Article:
Beijing Carved Porcelain

2019-03-22 10:36:00 Source:China Today Author:By staff reporter DENG DI
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CHINA is home to porcelain. There are thousands of art forms related to porcelain in the country, among which carved porcelain is a very unique kind.

Porcelain carving is derived from Chinese jade carving and stone carving. It first appeared in the Song Dynasty, and prospered in the late Qing Dynasty. By carving, the sleek surface of porcelain is engraved with different patterns or poem inscriptions or both, instantly becoming three-dimensional, which, to some extent, injects spirit in to the porcelain.

Beijing carved porcelain is outstanding among various types of carved porcelain across China. As an intangible cultural heritage of Beijing, it originated in the Qing Dynasty during Emperor Qianlong’s reign. There was an office in the imperial palace especially set up to pool skillful craftsmen from the whole country to work for the imperial families. Beijing carved porcelain therefore got developed. Later in the late Qing Dynasty, a high-ranking official Chen Bi set up an arts and crafts school in Beijing with training courses for various arts and crafts disciplines, and Beijing carved porcelain was among them. A brief history reveals the characteristics of Beijing carved porcelain: closely connected with imperial needs, it is considered noble and thus favored by collectors.


Refined Craftsmanship

As its name indicates, carved porcelain refers to porcelain carved by specially made knifes. The carvings might be deep, shallow, thick, or light, which is controlled by the artist to express the spirit of the calligraphy and images to be carved. As a result, the paintings and the porcelain are complementary and add color to each other.

There are two main steps. The first one is designing. Before carving, the artists usually design and visualize the whole craft in their mind first, which requires them to possess and harness both artistic accomplishment and experience. After designing comes drafting. The artists need to outline the patterns of what they’ve conceived on the surface of the porcelain, laying a foundation for carving.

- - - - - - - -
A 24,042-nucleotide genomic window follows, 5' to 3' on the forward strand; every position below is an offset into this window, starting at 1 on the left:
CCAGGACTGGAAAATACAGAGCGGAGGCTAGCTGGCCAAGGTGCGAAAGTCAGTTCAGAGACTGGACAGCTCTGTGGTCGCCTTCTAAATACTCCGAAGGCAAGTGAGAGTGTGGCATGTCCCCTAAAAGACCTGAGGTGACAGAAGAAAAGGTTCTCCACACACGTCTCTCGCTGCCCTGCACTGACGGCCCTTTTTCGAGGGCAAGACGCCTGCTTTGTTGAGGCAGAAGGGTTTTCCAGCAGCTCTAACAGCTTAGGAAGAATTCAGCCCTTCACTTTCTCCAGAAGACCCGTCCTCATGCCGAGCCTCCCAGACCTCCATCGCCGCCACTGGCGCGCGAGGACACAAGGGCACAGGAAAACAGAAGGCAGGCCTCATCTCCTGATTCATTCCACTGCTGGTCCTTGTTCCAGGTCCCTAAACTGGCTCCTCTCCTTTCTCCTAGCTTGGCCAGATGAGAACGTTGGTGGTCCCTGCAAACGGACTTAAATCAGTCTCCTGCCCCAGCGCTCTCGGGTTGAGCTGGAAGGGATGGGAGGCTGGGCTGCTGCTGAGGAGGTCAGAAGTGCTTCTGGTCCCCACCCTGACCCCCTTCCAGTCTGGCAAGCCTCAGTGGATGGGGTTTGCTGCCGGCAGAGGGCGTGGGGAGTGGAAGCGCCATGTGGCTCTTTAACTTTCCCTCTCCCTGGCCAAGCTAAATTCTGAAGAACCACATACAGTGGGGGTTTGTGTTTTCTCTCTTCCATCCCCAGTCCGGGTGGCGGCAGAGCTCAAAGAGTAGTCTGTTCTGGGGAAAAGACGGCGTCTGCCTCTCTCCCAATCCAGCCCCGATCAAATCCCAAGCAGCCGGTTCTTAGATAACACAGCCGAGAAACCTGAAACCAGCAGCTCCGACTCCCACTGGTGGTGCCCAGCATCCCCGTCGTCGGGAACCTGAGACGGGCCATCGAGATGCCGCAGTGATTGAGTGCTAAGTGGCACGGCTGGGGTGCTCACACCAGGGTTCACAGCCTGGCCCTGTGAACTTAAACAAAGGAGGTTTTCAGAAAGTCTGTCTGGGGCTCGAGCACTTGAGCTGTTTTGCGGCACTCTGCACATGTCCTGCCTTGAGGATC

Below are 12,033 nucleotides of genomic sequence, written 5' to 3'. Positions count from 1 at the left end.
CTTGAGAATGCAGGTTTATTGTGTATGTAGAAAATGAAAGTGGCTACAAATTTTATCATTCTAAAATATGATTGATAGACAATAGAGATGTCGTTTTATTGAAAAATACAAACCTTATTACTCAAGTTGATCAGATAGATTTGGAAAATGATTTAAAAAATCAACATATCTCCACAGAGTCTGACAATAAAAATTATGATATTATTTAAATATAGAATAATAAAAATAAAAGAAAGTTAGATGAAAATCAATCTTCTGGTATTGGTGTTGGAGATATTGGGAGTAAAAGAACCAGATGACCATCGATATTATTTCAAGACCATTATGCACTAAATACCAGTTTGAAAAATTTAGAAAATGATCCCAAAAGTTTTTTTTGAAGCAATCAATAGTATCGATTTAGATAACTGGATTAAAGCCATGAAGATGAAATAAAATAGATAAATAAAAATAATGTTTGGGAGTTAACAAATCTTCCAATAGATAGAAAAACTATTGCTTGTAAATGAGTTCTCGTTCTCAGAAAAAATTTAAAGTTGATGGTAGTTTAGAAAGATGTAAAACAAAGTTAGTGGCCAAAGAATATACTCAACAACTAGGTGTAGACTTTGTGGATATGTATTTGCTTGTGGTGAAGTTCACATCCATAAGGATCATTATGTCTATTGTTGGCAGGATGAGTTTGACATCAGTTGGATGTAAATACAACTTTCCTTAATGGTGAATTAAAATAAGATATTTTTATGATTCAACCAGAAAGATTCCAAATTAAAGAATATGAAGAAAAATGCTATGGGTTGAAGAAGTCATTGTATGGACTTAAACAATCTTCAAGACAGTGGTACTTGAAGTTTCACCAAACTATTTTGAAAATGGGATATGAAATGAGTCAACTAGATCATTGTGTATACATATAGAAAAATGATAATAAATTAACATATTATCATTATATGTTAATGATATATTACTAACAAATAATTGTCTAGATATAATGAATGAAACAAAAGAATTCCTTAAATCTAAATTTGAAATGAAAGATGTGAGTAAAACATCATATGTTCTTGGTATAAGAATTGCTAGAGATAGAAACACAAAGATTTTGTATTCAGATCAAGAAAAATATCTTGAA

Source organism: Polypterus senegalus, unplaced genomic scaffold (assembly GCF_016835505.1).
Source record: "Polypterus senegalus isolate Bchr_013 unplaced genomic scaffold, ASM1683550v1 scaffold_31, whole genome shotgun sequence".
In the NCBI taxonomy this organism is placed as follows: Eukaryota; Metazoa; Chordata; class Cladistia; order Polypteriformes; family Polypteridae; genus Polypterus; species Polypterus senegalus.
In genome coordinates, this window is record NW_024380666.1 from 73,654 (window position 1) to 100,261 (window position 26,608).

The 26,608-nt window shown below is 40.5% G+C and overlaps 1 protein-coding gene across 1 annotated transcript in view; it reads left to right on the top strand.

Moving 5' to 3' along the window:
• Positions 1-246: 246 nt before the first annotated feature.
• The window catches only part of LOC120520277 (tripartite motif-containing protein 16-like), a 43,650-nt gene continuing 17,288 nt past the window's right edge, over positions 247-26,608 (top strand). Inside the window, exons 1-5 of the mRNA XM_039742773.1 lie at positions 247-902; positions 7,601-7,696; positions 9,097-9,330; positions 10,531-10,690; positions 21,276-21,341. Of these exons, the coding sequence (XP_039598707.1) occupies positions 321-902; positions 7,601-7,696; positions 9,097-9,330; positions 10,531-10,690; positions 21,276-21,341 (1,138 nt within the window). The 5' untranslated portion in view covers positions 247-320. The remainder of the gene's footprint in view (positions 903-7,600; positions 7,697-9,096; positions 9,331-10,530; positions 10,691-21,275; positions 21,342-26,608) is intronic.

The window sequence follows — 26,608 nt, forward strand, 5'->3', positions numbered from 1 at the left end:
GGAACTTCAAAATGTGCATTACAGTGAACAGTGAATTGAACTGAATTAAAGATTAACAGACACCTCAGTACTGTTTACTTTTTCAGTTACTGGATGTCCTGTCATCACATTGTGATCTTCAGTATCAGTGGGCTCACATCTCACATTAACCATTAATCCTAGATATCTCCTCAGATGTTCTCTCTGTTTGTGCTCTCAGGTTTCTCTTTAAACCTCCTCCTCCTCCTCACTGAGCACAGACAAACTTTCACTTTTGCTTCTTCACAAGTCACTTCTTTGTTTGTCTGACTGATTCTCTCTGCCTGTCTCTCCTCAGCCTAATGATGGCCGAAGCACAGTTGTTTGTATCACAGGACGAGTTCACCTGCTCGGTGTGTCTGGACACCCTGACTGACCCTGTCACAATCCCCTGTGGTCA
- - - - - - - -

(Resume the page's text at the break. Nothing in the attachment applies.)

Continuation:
There are three kinds of skills in the carving of porcelain. The first one is chiseling. The artist normally grips a small cuboid wood block with two adjacent fingers as a hammer, and then with it to knock the top of the diamond chisel rhythmically. Through the different level of strength used during chiseling, varied shades and patterns will come into being.

The second kind of skill is carving. After outlining, the artist starts carving the patterns on the surface of the porcelain with a diamond knife to present the details on the porcelain.

The third kind of skill is engraving, mainly for outlining the patterns. For example, when there’s a human figure to be carved on the porcelain, the outlines of it and of its clothes need to be engraved first, before chiseling or carving for further refining. 

After the carving process is completed, the artist will fill the color into the patterns. This step might take several repetitions for a natural, clean, and detailed result. Normally, a finished piece might need several layers of coloring.

Beijing carved porcelain is crafted on the glaze of the porcelain, with the skills of chiseling, engraving, and carving to present various details of a traditional Chinese painting. Different lines are used as the basis to present the appearance and spirit of the pattern to be carved. The carved images are then colored by Chinese ink or colorful pigments. The clear contrast caused by the difference between the smooth glaze and all the harsh carved tracks, give the porcelain new values in the eyes of collectors.

Not many pieces of carved porcelain have been left after the Qing Dynasty. This is mainly due to two reasons. First, this craft is a difficult one as porcelain is hard and brittle with a slippery surface. Second, porcelain carving combines painting and carving, which means a single piece needs a very long period of time and effort to be finished.


The Third Generation Successor: Life-long Devotion